Potentiation of dna-reactive antineoplastic agents and protection against s-phase-specific agents by anguidine in chinese hamster ovary cells

Robert Hromas, Barthel Barlogie, Douglas Swartzendruber, Benjamin Drewinko

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Anguidine, a protein synthesis inhibitor, has been shown to induce a reversible cell cycle arrest in exponentially growing Chinese hamster ovary cells. The effect of pretreatment with anguidine on the cytotoxicity of subsequently administered various chemotherapeutic agents, hyperthermia, and radiation was investigated. We found that anguidine greatly potentiated the cytotoxic activity of cis-dichlorodiammineplatinum(II) and melphalan by abolishing the initial shoulder and steeperilng the subsequent exponential portion of the survival curves. Bleomycin-induced cell kill was also potentiated by anguidine pretreatment but to a lesser extent. However, anguidine pretreatment did not substantially alter radiation cytotoxicity. In contrast, anguidine markedly reduced the lethal effect of hydroxyurea, 5-fluorouracil, and hyperthermia, three modalities with S-phase activity. To investigate whether both anguidine-induced potentiation and protection of cells by different antitumor agents were due to its induction of complete suspension of cycle traverse, experiments were also conducted with plateau-phase cultures. Whereas anguidine potentiated cis-dichlorodiammineplatinum(II) cytotoxicity in an identical fashion as noted in exponentially growing cells, its protective effect against lethal damage from Adriamycin was absent. Thus, it appears that the two opposite effects of anguidine modification of cell kill by cytotoxic agents (protection and potentiation) come about by two different mechanisms, with cell cycle arrest underlying cytoprotection and the mechanism of synergistic toxicity remaining obscure.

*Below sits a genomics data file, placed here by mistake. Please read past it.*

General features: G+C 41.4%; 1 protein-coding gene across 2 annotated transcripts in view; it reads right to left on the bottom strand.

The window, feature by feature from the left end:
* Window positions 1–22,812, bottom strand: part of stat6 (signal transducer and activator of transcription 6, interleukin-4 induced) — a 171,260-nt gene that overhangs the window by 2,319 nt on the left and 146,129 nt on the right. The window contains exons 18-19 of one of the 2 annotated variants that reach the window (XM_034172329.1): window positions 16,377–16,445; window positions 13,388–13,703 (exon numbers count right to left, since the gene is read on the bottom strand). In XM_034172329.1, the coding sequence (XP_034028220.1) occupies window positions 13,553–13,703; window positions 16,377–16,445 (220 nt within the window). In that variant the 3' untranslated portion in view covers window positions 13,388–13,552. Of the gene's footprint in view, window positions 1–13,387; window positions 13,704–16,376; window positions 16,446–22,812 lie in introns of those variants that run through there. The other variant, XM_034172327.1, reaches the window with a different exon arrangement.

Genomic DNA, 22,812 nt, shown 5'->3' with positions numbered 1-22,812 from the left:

Original languageEnglish (US)
Pages (from-to)3070-3073
Number of pages4
JournalCancer Research
Issue number7
StatePublished - Jul 1 1983
Externally publishedYes


ASJC Scopus subject areas

  • Oncology
  • Cancer Research

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